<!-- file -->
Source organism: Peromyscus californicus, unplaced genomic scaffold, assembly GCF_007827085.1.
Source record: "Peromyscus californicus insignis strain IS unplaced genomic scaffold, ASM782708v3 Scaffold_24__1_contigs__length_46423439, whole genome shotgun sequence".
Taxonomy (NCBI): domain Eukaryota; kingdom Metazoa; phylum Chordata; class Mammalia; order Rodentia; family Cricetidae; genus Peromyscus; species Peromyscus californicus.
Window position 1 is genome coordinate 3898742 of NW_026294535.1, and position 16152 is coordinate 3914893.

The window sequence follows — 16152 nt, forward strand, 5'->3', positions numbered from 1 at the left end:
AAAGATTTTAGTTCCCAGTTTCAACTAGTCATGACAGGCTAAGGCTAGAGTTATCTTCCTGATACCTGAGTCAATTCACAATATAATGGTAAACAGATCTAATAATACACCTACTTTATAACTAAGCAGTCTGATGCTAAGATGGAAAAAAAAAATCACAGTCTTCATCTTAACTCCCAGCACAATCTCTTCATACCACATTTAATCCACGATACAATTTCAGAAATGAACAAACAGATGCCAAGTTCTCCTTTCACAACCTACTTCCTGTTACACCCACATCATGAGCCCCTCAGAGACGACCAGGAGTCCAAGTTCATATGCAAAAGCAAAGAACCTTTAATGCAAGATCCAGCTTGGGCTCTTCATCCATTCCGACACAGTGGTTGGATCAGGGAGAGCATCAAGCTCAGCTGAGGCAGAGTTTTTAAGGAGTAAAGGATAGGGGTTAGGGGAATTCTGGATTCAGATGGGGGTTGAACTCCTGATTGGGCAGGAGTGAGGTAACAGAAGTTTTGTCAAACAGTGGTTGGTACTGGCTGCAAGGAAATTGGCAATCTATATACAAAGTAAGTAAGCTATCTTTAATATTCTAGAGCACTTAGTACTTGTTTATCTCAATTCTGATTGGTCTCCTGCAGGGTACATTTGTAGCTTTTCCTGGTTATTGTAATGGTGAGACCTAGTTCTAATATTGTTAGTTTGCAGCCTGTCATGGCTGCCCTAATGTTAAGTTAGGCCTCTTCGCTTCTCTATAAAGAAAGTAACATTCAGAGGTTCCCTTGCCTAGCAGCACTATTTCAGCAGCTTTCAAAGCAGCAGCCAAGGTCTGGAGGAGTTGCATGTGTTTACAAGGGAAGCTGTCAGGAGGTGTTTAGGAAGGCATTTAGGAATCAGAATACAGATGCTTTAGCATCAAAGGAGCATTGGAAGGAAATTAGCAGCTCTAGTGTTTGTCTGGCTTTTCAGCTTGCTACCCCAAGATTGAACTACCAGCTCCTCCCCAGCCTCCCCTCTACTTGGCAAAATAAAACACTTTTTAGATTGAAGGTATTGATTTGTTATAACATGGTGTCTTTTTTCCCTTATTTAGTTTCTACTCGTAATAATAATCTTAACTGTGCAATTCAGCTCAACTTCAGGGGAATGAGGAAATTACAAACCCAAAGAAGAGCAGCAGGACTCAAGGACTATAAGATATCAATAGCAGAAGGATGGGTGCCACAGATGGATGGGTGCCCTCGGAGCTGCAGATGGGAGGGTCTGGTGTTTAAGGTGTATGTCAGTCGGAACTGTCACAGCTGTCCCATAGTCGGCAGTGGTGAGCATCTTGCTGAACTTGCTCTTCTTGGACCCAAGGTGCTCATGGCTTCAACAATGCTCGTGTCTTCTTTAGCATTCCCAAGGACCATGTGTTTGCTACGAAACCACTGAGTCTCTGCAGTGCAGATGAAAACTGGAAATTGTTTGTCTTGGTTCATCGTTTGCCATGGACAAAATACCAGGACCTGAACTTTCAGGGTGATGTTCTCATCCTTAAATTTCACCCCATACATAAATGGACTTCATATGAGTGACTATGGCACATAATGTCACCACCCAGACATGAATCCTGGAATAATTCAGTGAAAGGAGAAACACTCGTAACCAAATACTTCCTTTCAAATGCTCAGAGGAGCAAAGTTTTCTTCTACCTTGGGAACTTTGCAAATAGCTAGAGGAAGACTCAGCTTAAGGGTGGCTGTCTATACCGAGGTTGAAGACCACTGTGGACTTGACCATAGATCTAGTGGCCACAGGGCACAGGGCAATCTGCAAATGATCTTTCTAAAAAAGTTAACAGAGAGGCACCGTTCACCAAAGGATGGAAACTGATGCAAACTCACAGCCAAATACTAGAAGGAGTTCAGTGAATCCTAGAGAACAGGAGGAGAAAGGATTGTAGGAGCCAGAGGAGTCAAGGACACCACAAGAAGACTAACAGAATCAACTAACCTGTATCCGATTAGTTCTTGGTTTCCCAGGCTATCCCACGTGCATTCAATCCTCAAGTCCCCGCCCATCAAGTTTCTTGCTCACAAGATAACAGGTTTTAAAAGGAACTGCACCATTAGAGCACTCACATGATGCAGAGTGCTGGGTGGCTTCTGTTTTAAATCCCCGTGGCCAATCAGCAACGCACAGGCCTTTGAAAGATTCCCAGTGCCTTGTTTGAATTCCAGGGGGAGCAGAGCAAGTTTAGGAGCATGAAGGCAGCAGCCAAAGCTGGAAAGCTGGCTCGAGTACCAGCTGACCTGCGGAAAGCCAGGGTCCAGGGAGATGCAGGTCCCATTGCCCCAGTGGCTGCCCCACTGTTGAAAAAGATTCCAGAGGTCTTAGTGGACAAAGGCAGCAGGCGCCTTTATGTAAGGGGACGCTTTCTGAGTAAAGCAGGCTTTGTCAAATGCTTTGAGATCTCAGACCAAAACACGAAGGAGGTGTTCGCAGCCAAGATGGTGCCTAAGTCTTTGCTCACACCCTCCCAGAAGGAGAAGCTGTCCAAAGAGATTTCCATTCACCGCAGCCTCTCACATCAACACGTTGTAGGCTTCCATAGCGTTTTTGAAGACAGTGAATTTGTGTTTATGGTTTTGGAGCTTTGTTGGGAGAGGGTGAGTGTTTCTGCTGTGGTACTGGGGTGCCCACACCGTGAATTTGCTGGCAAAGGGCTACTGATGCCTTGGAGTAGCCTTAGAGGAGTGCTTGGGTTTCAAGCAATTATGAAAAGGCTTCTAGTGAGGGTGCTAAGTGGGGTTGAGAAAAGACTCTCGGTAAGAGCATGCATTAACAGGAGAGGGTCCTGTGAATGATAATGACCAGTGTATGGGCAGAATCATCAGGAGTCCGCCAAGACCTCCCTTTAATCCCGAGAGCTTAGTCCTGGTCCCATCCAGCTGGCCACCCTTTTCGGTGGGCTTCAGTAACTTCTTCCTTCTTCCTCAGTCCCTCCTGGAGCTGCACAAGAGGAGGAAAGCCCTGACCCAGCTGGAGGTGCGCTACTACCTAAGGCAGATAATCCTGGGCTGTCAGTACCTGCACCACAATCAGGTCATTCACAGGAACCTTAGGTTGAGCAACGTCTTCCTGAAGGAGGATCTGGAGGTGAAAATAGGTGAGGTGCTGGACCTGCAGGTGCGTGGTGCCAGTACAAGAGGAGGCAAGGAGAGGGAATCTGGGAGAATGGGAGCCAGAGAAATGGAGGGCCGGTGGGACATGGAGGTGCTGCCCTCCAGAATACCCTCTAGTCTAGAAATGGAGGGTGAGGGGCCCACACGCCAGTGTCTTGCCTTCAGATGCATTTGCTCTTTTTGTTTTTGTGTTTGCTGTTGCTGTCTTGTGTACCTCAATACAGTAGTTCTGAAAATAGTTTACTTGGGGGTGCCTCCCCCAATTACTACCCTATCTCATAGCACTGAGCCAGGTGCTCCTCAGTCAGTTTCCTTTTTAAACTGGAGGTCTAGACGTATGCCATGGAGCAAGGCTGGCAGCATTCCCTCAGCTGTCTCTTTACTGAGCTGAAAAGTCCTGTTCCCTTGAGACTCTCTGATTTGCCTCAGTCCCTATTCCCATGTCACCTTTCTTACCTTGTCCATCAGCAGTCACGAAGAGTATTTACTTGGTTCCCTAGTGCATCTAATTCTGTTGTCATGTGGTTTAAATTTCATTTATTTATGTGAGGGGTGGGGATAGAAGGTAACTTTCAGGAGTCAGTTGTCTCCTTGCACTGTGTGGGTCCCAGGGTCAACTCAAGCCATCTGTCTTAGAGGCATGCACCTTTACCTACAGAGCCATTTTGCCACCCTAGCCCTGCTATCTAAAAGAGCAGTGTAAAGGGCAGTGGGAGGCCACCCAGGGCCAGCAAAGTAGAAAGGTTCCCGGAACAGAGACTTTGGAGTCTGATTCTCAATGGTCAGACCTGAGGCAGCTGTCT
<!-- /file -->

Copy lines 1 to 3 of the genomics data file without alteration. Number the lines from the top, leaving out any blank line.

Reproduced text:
Source organism: Peromyscus californicus, unplaced genomic scaffold, assembly GCF_007827085.1.
Source record: "Peromyscus californicus insignis strain IS unplaced genomic scaffold, ASM782708v3 Scaffold_24__1_contigs__length_46423439, whole genome shotgun sequence".
Taxonomy (NCBI): domain Eukaryota; kingdom Metazoa; phylum Chordata; class Mammalia; order Rodentia; family Cricetidae; genus Peromyscus; species Peromyscus californicus.